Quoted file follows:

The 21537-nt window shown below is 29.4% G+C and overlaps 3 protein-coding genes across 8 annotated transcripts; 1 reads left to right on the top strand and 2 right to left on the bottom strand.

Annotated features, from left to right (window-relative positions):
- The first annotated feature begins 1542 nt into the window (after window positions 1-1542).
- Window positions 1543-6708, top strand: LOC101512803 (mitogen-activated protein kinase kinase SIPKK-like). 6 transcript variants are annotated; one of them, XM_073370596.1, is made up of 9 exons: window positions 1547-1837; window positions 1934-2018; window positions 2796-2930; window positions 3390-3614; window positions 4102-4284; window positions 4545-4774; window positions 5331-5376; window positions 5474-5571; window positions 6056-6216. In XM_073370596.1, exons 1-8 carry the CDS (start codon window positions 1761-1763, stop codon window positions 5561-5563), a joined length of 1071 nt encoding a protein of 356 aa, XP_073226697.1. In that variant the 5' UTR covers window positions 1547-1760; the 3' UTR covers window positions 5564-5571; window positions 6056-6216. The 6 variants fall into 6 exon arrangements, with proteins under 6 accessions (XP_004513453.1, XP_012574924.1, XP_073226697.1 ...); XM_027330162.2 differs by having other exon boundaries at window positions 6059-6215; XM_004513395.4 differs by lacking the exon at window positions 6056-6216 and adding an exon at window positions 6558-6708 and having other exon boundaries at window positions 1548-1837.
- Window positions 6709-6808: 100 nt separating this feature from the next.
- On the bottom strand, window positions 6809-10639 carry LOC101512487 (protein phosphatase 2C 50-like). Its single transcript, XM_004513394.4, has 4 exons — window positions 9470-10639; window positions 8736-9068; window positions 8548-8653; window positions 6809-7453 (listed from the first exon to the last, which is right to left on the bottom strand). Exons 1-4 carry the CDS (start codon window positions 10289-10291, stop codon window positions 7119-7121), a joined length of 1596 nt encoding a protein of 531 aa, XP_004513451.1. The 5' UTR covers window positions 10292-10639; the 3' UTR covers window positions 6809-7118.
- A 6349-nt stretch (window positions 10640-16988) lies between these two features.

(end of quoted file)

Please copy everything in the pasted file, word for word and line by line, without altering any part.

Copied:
The 21537-nt window shown below is 29.4% G+C and overlaps 3 protein-coding genes across 8 annotated transcripts; 1 reads left to right on the top strand and 2 right to left on the bottom strand.

Annotated features, from left to right (window-relative positions):
- The first annotated feature begins 1542 nt into the window (after window positions 1-1542).
- Window positions 1543-6708, top strand: LOC101512803 (mitogen-activated protein kinase kinase SIPKK-like). 6 transcript variants are annotated; one of them, XM_073370596.1, is made up of 9 exons: window positions 1547-1837; window positions 1934-2018; window positions 2796-2930; window positions 3390-3614; window positions 4102-4284; window positions 4545-4774; window positions 5331-5376; window positions 5474-5571; window positions 6056-6216. In XM_073370596.1, exons 1-8 carry the CDS (start codon window positions 1761-1763, stop codon window positions 5561-5563), a joined length of 1071 nt encoding a protein of 356 aa, XP_073226697.1. In that variant the 5' UTR covers window positions 1547-1760; the 3' UTR covers window positions 5564-5571; window positions 6056-6216. The 6 variants fall into 6 exon arrangements, with proteins under 6 accessions (XP_004513453.1, XP_012574924.1, XP_073226697.1 ...); XM_027330162.2 differs by having other exon boundaries at window positions 6059-6215; XM_004513395.4 differs by lacking the exon at window positions 6056-6216 and adding an exon at window positions 6558-6708 and having other exon boundaries at window positions 1548-1837.
- Window positions 6709-6808: 100 nt separating this feature from the next.
- On the bottom strand, window positions 6809-10639 carry LOC101512487 (protein phosphatase 2C 50-like). Its single transcript, XM_004513394.4, has 4 exons — window positions 9470-10639; window positions 8736-9068; window positions 8548-8653; window positions 6809-7453 (listed from the first exon to the last, which is right to left on the bottom strand). Exons 1-4 carry the CDS (start codon window positions 10289-10291, stop codon window positions 7119-7121), a joined length of 1596 nt encoding a protein of 531 aa, XP_004513451.1. The 5' UTR covers window positions 10292-10639; the 3' UTR covers window positions 6809-7118.
- A 6349-nt stretch (window positions 10640-16988) lies between these two features.